Edward Lawrie Tatum was born on December 14th, 1909, at Boulder, Colorado, U.S.A. He was the eldest son of Arthur Lawrie Tatum, Professor of Pharmacology at the University of Wisconsin Medical School, and Mabel Webb Tatum. After the death of his mother, his father married the former Celia Harriman.
Tatum was educated at the University of Chicago and Wisconsin, taking his A.B. degree in Chemistry in 1931, his M.S. degree in Microbiology in 1932 and his Ph.D. degree in Biochemistry in 1934. For the Ph.D. degree his thesis was on work on the nutrition and metabolism of bacteria which he had done under the direction of Edwin Broun Fred and William Harold Peterson. This work no doubt laid the foundations of his later work with George Wells Beadle, which was to earn for their book, in 1958, the Nobel Prize in Physiology or Medicine.
After taking his doctor’s degree, Tatum studied for a year at the University of Wisconsin and then was awarded a General Education Fellowship at the University of Utrecht, Holland. He then joined the Department of Biological Sciences at Stanford University, California, where he was Research Associate from 1937 until 1941, and Assistant Professor from 1941 until 1945. From 1945 until 1948 he was successively Assistant Professor of Botany and Professor of Microbiology at Yale University. In 1948 he returned to Stanford University as Professor of Biology and later became Professor of Biochemistry there. It was during this period of his life and work at Stanford University that he collaborated with George Wells Beadle, who was Professor of Biology (Genetics) at that University until 1946.
Tatum’s research has been concerned primarily with the biochemistry, nutrition and genetics of microorganisms and of the fruit fly, Drosophila melanogaster. During his fruitful collaboration with George Wells Beadle he took charge of the chemical aspects of their joint work on the genetics of eye-colour in Drosophila and, when he and Beadle decided to give up their work on Drosophila and to work instead with the fungus Neurospora crassa, it was Tatum who discovered that biotin was necessary for the successful cultivation of this fungus on simple inorganic media and thus provided these two workers with the genetic material that they needed for the work which gained them, together with Joshua Lederberg, the Nobel Prize.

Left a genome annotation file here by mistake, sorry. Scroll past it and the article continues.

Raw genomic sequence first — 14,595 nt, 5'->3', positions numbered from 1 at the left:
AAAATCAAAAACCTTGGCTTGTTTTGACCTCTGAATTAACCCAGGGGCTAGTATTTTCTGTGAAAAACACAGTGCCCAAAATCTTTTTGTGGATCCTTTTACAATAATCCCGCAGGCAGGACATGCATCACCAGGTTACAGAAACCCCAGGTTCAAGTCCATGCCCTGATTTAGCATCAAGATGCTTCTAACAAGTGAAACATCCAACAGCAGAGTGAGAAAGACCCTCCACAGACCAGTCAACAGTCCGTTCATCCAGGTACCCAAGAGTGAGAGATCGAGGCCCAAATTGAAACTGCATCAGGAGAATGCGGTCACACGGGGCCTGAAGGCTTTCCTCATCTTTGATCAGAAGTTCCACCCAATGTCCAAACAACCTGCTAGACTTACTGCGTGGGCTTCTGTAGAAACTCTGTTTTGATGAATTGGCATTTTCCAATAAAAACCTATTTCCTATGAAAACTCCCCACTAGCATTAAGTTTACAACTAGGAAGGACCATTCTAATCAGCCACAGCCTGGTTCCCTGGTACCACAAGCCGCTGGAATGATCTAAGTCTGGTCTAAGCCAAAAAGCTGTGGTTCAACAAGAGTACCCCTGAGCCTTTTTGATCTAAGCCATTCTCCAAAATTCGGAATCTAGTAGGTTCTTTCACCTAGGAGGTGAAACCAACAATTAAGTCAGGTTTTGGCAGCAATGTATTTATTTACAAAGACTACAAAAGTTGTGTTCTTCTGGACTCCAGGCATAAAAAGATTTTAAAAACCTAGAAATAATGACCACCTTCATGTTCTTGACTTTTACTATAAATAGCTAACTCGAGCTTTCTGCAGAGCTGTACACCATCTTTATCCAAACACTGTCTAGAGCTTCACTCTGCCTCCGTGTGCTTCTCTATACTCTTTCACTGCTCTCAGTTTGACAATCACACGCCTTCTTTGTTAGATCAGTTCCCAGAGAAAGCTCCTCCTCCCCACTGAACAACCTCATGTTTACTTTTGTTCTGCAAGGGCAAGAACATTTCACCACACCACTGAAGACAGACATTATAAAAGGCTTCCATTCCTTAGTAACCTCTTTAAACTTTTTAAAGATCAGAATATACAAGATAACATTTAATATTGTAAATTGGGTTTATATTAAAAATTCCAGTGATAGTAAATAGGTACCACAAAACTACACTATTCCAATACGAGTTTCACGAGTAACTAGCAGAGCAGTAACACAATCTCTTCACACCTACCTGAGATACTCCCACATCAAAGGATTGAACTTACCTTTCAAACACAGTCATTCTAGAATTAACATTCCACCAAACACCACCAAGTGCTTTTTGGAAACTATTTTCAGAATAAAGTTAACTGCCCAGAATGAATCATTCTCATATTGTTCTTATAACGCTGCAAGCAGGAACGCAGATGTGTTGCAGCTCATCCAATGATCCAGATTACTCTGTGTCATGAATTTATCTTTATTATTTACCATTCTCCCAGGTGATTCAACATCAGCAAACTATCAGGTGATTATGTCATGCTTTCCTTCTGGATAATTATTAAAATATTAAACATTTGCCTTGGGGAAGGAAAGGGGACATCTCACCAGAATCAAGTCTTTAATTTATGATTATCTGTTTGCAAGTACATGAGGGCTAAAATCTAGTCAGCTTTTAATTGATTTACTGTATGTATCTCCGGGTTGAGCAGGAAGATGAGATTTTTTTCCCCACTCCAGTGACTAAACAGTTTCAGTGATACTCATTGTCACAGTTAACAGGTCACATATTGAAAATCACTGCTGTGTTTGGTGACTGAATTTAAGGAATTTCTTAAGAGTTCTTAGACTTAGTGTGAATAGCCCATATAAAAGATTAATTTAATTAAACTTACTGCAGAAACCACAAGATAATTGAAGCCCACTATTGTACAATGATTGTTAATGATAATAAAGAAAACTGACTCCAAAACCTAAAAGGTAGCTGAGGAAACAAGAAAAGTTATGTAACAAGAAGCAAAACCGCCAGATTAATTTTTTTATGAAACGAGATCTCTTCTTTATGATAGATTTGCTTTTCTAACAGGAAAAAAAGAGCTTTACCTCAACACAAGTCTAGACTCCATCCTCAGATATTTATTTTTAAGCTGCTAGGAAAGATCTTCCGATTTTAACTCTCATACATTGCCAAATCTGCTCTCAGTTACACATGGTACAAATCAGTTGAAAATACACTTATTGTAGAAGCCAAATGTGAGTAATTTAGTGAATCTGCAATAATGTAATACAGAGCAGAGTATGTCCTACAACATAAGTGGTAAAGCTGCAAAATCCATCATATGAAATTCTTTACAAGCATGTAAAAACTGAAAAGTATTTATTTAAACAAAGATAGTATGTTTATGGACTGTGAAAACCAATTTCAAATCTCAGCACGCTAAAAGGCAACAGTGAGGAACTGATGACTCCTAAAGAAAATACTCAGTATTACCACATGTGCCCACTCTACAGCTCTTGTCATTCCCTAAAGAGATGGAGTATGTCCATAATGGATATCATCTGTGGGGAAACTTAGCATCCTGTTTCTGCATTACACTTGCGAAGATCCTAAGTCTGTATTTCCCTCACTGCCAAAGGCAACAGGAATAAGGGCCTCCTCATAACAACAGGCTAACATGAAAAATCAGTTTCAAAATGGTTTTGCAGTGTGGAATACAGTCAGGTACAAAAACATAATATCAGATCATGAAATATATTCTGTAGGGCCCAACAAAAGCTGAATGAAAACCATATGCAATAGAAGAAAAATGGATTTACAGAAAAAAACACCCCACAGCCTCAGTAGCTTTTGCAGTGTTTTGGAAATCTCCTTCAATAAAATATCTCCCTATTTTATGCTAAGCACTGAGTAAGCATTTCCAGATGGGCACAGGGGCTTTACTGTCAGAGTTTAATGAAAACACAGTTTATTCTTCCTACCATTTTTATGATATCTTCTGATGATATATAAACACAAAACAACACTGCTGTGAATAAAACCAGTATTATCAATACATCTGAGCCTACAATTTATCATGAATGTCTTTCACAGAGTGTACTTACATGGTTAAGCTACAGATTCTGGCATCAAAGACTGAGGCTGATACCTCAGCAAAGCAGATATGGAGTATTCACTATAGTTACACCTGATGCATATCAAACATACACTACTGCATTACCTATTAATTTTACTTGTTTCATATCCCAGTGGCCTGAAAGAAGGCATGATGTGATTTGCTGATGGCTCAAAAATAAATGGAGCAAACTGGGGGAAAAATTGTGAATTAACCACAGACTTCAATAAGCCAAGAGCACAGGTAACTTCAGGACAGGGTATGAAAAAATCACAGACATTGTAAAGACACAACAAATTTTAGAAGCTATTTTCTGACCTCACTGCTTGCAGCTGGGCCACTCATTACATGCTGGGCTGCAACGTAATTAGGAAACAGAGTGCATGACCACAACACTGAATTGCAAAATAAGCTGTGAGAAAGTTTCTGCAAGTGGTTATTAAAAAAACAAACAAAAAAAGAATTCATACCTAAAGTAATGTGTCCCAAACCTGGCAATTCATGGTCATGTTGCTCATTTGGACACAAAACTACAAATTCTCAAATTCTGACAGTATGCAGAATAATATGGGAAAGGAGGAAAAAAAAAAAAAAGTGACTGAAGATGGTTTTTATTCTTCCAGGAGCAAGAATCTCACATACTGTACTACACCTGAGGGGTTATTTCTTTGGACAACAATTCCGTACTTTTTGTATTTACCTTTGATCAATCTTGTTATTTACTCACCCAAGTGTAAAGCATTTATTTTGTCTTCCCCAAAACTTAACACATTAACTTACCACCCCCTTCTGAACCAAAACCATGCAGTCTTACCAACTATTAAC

In 1953, he received the Remsen Award of the American Chemical Society. He is a member of the Advisory Committee of the National Foundation and has served on research advisory panels of the American Committee of the National Research Council on Growth. He also served for 10 years on the Editorial Board of the Journal of Biological Chemistry. He is now a member of the Editorial Board of Science and of Biochimica et Biophysica Acta.
Tatum is married to Viola Kantor. He has two daughters, Margaret and Barbara, born to him and his first wife, June Alton.
This autobiography/biography was written at the time of the award and first published in the book series Les Prix Nobel. It was later edited and republished in Nobel Lectures. To cite this document, always state the source as shown above.
Edward Tatum died on November 5, 1975.
Their work and discoveries range from the formation of black holes and genetic scissors to efforts to combat hunger and develop new auction formats.
See them all presented here.